We see how this discovery and the subsequent revelations affect the world. Imagine what this means for humanity. It is the suggestion that we are not alone and are not the most advanced creatures in the universe. What were these giant body parts created for? Are they a message or a weapon? What does this mean for religions? Is someone out there waiting for us?
It is perhaps not as "warm" a sci-fi novel as The Martian. It feels darker, more frightening, giving us less reason to believe the author owes us a happy ending. The ending is haunting and unexpected, paving the way for a sequel that should be equally thought-provoking. I, for one, really want to know what happens next.
Right up until that moment it was sweet and funny. Odd couple that they were, they had a real connection. Then he tugged her boot off and kissed the
Right up until that moment it was sweet and funny. Odd couple that they were, they had a real connection. Then he tugged her boot off and kissed the bottom of her bare foot. I could see him doing that kind of thing to his own kid, but she wasn’t. She was somebody else’s little girl.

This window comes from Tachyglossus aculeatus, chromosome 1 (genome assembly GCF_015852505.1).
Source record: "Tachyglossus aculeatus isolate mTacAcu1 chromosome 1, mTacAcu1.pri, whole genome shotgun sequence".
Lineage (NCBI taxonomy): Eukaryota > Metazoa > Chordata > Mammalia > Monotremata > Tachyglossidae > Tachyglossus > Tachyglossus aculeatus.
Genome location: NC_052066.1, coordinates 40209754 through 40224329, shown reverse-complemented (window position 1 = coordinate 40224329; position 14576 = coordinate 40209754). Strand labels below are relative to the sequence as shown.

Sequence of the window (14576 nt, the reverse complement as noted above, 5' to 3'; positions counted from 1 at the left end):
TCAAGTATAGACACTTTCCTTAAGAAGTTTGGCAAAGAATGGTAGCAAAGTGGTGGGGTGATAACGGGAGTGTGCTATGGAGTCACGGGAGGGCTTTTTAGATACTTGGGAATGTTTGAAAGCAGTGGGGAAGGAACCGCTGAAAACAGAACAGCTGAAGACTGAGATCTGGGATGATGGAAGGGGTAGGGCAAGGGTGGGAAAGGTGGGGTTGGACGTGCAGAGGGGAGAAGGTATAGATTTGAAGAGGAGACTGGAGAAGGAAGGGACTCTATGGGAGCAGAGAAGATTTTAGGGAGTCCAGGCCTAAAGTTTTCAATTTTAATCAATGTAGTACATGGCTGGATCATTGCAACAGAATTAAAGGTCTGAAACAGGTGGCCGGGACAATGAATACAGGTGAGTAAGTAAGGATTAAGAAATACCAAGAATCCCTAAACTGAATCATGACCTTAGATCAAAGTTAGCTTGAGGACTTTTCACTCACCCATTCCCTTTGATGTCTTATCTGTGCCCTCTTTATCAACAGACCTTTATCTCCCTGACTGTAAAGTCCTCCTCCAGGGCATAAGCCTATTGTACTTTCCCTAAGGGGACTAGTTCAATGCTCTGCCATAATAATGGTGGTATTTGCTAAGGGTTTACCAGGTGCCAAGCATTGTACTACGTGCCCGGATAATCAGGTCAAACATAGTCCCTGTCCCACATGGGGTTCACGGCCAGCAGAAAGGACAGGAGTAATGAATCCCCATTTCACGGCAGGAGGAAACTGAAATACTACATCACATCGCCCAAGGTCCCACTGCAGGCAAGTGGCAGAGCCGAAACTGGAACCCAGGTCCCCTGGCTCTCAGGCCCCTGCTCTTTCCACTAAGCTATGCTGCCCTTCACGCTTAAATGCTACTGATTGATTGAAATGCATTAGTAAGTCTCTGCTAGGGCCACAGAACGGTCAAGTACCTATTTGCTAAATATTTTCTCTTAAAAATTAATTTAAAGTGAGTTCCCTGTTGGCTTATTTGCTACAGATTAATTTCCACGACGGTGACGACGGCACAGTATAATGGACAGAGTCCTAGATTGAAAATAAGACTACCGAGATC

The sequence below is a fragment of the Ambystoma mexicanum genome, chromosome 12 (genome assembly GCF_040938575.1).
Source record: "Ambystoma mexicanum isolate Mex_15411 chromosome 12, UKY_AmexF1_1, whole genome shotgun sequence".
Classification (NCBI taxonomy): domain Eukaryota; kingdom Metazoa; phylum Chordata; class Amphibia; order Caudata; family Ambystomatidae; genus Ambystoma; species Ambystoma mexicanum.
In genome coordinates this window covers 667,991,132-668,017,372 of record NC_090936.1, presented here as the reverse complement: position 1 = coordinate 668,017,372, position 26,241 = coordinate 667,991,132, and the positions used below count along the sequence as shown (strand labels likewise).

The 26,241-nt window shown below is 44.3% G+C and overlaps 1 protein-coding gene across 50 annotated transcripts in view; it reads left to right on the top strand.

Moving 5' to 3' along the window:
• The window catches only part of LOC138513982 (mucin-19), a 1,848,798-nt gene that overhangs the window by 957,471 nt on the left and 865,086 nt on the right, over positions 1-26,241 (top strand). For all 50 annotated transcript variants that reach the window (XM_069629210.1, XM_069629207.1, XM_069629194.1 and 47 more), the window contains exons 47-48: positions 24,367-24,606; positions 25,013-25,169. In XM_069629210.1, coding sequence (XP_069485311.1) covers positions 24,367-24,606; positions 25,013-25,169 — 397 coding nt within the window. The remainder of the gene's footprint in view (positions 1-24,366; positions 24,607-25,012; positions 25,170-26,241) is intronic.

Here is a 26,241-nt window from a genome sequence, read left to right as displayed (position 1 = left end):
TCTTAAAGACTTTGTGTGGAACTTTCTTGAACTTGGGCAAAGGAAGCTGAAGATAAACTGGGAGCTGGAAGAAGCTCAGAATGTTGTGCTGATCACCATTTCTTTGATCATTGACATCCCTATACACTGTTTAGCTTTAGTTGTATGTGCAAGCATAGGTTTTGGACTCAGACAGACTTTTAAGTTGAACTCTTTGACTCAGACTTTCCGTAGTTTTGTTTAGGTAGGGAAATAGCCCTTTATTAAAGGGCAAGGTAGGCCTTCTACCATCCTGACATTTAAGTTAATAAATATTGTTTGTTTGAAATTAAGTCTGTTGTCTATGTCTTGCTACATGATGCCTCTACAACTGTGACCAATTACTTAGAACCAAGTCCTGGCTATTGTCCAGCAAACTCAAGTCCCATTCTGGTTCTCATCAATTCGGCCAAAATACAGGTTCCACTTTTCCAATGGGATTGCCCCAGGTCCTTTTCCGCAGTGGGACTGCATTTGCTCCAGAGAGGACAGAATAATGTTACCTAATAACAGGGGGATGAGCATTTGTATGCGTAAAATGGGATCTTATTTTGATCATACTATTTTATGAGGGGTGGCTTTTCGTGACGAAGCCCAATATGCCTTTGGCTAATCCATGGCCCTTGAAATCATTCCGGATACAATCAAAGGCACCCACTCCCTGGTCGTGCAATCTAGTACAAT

This book destroyed me. I have never read anything like it. If you know the basic premise - that this is a so-called "love story" between an adult man and a female child - you might be thinking Lolita! But nah, All the Ugly and Wonderful Things is a completely different beast.
Ugly and wonderful really are great descriptors for this story. The best thing about it is the completely unsentimental storytelling that, with its constant switching between perspectives, as well as alternating first and third person, beautifully presents a dark tale of childhood, family and abuse.
It's so... not manipulative. The author narrates a series of events, using gorgeous writing, but it's a fantastic example of how showing works so much better than telling. We are never told how to feel. We are allowed to be disgusted, sad and angry on our own terms, and we are allowed to draw our own conclusions about the relationship this book portrays.